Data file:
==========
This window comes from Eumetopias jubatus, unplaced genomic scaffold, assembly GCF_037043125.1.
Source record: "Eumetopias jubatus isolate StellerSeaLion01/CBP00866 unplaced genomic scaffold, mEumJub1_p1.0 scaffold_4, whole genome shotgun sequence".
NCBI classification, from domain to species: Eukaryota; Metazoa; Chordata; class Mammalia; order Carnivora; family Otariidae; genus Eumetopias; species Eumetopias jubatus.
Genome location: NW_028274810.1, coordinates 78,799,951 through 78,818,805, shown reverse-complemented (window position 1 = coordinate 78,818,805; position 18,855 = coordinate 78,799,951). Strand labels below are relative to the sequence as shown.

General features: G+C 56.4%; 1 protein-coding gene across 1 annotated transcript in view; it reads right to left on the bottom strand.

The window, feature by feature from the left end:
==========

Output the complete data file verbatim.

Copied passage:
This window comes from Eumetopias jubatus, unplaced genomic scaffold, assembly GCF_037043125.1.
Source record: "Eumetopias jubatus isolate StellerSeaLion01/CBP00866 unplaced genomic scaffold, mEumJub1_p1.0 scaffold_4, whole genome shotgun sequence".
NCBI classification, from domain to species: Eukaryota; Metazoa; Chordata; class Mammalia; order Carnivora; family Otariidae; genus Eumetopias; species Eumetopias jubatus.
Genome location: NW_028274810.1, coordinates 78,799,951 through 78,818,805, shown reverse-complemented (window position 1 = coordinate 78,818,805; position 18,855 = coordinate 78,799,951). Strand labels below are relative to the sequence as shown.

General features: G+C 56.4%; 1 protein-coding gene across 1 annotated transcript in view; it reads right to left on the bottom strand.

The window, feature by feature from the left end: